While air traffic control systems track, guide and monitor thousands of planes and helicopters every day, one group of sky flyers remains unmonitored: drones.
In recent years, small unmanned aerial vehicles (UAVs), such as commercial quadcopters and hobby drones, have become less expensive and easier to fly — adding traffic to airspace that's already congested. Drones are also more adaptable for terrorist or military purposes, and because they are currently flying unmonitored, U.S. forces want to be able to quickly detect and identify UAVs, especially in urban areas.
A new project launched by the Defense Advanced Research Projects Agency (DARPA), the Pentagon's research arm, wants to map all small drone activity in urban settings. Managers of the Aerial Dragnet program are soliciting proposals to help the military provide continuous surveillance of drones on a city-wide scale. [Humanoid Robots to Flying Cars: 10 Coolest DARPA Technologies]
"Commercial websites currently exist that display in real time the tracks of relatively high and fast aircraft — from small general aviation planes to large airliners — all overlaid on geographical maps as they fly around the country and the world," DARPA program manager Jeff Krolik said in a statement. "We want a similar capability for identifying and tracking slower, low-flying unmanned aerial systems, particularly in urban environments."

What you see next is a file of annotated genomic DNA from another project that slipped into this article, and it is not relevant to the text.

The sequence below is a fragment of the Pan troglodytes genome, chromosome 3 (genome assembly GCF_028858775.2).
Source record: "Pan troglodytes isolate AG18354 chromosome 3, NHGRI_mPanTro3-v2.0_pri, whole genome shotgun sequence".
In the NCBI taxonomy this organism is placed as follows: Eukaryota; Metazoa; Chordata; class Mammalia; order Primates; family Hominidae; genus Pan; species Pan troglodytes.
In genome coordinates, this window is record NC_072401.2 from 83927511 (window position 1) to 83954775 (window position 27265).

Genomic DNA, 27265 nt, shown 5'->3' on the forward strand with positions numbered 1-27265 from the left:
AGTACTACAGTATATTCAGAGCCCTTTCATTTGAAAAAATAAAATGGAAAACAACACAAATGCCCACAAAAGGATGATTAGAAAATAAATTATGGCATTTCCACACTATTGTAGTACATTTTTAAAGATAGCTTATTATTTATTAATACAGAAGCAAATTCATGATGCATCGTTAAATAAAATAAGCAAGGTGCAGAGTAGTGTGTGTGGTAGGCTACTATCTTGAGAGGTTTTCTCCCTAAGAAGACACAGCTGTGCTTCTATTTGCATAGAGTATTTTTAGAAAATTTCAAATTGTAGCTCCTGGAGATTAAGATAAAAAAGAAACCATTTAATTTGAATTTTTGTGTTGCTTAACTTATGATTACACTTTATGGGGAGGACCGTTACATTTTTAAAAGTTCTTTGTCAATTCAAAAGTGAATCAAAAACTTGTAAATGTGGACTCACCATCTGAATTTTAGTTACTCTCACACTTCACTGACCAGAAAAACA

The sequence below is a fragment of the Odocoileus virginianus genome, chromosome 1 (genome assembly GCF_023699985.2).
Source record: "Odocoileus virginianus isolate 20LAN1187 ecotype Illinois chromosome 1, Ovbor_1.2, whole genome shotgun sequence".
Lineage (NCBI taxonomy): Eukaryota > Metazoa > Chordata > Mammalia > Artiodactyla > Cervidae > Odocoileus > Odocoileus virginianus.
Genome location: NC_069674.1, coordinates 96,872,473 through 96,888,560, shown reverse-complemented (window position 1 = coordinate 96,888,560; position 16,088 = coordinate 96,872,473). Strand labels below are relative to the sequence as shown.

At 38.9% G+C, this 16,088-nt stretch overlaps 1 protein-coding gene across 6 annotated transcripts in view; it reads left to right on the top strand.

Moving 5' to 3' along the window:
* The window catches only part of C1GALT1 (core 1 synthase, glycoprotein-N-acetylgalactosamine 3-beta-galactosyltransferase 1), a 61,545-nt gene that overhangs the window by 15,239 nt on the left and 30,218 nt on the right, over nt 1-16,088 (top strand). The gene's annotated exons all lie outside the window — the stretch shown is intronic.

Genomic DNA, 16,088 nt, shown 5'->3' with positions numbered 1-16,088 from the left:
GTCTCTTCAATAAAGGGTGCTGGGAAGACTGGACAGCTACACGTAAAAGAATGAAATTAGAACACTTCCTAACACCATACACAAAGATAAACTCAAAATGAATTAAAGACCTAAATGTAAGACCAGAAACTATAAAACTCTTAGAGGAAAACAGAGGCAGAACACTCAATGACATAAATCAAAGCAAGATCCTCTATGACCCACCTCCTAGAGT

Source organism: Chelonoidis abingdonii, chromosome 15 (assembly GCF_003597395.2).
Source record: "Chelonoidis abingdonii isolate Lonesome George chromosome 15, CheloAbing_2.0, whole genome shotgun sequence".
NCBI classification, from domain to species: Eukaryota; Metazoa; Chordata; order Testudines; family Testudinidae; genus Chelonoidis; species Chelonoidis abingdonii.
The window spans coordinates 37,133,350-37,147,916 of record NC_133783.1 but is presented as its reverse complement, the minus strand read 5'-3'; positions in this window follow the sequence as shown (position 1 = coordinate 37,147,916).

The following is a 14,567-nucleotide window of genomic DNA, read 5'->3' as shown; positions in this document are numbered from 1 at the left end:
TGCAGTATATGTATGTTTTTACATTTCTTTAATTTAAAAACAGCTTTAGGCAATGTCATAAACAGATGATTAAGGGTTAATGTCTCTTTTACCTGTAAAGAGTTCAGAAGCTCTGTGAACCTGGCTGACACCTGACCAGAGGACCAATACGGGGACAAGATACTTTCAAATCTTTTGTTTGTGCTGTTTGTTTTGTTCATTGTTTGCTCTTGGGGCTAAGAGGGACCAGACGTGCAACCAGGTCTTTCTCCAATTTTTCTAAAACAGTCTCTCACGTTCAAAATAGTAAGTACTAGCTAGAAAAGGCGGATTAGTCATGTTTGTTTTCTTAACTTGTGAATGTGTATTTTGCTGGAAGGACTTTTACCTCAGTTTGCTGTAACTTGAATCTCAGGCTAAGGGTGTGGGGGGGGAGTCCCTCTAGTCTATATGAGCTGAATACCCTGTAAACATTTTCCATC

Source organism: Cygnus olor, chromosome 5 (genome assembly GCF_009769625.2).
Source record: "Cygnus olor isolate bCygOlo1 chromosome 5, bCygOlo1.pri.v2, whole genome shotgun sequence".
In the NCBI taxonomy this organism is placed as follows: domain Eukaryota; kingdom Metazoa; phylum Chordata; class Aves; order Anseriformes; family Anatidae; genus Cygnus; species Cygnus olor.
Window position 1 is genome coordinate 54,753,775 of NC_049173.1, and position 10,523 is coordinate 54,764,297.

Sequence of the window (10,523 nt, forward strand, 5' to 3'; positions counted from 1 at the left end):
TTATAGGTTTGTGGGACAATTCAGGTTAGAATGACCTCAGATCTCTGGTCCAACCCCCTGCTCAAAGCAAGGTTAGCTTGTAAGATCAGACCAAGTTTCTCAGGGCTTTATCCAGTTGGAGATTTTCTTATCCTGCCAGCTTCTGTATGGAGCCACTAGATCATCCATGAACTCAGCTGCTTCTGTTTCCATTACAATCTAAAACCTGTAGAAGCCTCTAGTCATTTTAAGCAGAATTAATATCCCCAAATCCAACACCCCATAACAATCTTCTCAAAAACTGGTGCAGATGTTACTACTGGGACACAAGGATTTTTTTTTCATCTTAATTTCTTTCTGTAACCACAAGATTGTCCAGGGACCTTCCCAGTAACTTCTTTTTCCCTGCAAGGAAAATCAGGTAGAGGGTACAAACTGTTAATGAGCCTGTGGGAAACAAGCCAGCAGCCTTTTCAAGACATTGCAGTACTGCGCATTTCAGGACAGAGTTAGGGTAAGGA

Aerial Dragnet will initially focus on protecting military troops who are operating in urban settings overseas. However, DARPA said that the system could be applied stateside to help protect civilians in U.S. metropolitan areas from drone terrorist threats.
While there are UAV tracking systems in development, these surveillance methods are focused on open areas. Urban areas present a particular challenge for monitoring small drones and other UAVs, because sight lines are very limited, according to DARPA officials.
DARPA therefore envisions "a network of surveillance nodes" for Aerial Dragnet that uses sensor technologies that can look over and between buildings, tracking drones and UAVs even when the robotic flyers disappear from sight. This network could be mounted on long-endurance UAVs, resulting in a super drone network to monitor other drones — as an artist's concept shows.
The agency is hosting a Proposers Day on Sept. 26 for new technologies for the Aerial Dragnet program.
Original article on Live Science.